Skipper’s cold reason for ODI snub
Aussie skipper Aaron Finch has given a blunt assessment of his struggling batting order after a demoralising series defeat to South Africa kicked off what appears to be a long and arduous summer.
The series loss continued Australia's horror ODI streak both at home and away. The last time the green and gold won a one-day series was in January 2017, almost two years ago.
A century from veteran Shaun Marsh couldn't help the home side over the line as South Africa defended well in the field.
Fans were perplexed as dynamite hitter Glenn Maxwell, widely backed as one of the most explosive hitters in world cricket, came in late at No. 7 behind juniors Alex Carey and Travis Head.
The 30-year-old hit 35 off 27 deliveries before being dismissed in the 49th over with victory well out of Australia's hands.
Finch explained Maxwell's demotion immediately after the series loss, saying the Victorian's performance in recent months warrants a bowling all-rounder's spot in the limited overs side at best.
"If you look at Glenn's stats recently, he probably hasn't made as many runs as he would have liked as a pure batsman," Finch said.
"Therefore for him to be in the side and as an all-rounder, he's probably batting in that No.7 spot."
"(There are) guys are playing reasonably well around him. Maxi would have liked some more runs, and obviously wants to bat higher.
"But the reality is he's in the side as a bit of an all-rounder but he hasn't scored as many runs that he needed to over the last little while in one-day cricket to probably justify taking up a top-four spot.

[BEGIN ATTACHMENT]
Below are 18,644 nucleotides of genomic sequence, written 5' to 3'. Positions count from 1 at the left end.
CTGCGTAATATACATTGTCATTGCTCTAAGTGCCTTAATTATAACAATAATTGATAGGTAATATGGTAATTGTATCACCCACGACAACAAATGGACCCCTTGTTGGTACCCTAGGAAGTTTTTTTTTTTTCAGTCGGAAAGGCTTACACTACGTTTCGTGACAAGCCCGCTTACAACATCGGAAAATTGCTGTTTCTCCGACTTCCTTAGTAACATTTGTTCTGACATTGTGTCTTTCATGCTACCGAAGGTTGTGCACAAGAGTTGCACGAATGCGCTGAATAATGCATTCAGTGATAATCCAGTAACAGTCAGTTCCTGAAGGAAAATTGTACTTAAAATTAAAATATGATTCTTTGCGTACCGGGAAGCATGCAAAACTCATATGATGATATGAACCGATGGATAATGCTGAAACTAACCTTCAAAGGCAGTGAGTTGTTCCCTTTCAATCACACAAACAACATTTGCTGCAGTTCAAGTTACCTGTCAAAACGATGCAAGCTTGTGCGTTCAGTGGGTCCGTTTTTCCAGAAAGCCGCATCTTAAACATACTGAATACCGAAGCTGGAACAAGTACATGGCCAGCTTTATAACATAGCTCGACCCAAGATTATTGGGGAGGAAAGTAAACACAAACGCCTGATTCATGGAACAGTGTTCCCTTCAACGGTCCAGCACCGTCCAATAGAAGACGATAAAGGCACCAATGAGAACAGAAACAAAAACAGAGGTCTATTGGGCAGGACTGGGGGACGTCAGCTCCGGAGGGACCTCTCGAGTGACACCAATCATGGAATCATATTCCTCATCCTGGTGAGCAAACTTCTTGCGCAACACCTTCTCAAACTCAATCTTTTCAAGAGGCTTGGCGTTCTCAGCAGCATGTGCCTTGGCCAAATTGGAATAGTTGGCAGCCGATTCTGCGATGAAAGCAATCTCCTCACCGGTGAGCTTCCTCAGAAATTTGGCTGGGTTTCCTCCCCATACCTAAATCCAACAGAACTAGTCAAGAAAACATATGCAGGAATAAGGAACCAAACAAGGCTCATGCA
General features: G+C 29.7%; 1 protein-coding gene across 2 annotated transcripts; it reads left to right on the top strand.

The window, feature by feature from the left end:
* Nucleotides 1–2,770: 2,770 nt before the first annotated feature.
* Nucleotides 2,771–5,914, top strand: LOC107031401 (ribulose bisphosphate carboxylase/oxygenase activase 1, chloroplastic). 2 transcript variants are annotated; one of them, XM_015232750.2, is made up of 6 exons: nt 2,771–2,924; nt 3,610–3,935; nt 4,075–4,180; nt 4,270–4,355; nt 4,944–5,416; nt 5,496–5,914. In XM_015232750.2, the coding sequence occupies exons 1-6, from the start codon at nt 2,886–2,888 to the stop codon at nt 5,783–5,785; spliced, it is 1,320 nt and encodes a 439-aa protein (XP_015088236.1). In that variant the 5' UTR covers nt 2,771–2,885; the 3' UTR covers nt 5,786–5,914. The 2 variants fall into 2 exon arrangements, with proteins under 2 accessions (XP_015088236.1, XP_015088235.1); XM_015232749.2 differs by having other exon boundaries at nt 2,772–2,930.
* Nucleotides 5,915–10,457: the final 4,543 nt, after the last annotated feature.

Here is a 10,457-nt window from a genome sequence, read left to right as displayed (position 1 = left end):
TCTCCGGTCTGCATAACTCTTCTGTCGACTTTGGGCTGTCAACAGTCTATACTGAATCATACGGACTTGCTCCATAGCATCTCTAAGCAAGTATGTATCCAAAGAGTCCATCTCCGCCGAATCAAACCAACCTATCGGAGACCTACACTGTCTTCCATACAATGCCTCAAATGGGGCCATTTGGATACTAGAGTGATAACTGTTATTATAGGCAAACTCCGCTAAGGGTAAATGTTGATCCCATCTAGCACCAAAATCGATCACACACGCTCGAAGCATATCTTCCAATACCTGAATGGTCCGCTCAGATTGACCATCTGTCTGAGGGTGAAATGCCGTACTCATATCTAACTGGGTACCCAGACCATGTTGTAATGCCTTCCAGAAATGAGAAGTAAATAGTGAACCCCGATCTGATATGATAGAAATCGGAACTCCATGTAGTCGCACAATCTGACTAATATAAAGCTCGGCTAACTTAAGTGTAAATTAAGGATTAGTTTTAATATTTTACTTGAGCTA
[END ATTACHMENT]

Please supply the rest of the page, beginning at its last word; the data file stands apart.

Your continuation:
"That's just reality at the end of the day."
Finch's blunt Maxwell admission was the first of many suggestions on how to fix Australia's batting crisis.
The 31-year old backed Big Bash power hitter and now ODI regular Chris Lynn as a future limited-overs opener. Lynn, who usually bats at No. 4 in the green and gold, got the nod to open with Finch in the series decider.
Lynn, who is under understandable pressure with the World Cup looming in May, scored a duck, rounding out his series average to a disappointing 19.66 amid a struggling top order.
But Finch still believes Lynn has a future as Australia's pinch hitting one-day opener after the Proteas sealed a 2-1 ODI series win.
"We thought it was a really attacking move to try and take South Africa head-on in that power play - we wanted to fight fire with fire," Finch said of Lynn's elevation to opener.
"It didn't pay off but that's cricket.
"The way he can turn a game. We saw it briefly in Adelaide when he flicked the switch against (Proteas quick Kagiso) Rabada.
"He changed the momentum of the game totally. That (Lynn as opener) is still definitely a thought going forward." Master blaster Lynn is known more for his Twenty20 prowess but Finch believes the 28-year-old could become an ODI force.
Game three in Hobart was only Lynn's fourth one-day game for Australia. He has made a total of just 75 ODI runs at 18.75 with an unusually low strike rate of 84.26.
"He's still relatively new to international cricket. He's been around domestic cricket and various tournaments for a longtime but international cricket, he's probably just still trying to find his feet a little bit," Finch said of Lynn.
"He knows what works best for him in the shortest (T20) format and it's probably just about finding that balance at international (ODI) level as well."
Lynn was one of the first picked for the ODI series against South Africa after beingthe top run scorer in the recent domestic one-day tournament, thrashing 452 at 75.33 with a strike rate of 117.70 as QueenslandNo.3.
"I think the way he played in the JLT Cup (domestic one-dayers) this year was exceptional," said Finch.
"Being the guy who hadn't played one-day cricket for a long time, that was really positive."
Australia's one-day team next takes on India in a three-match series in January.
- with AAP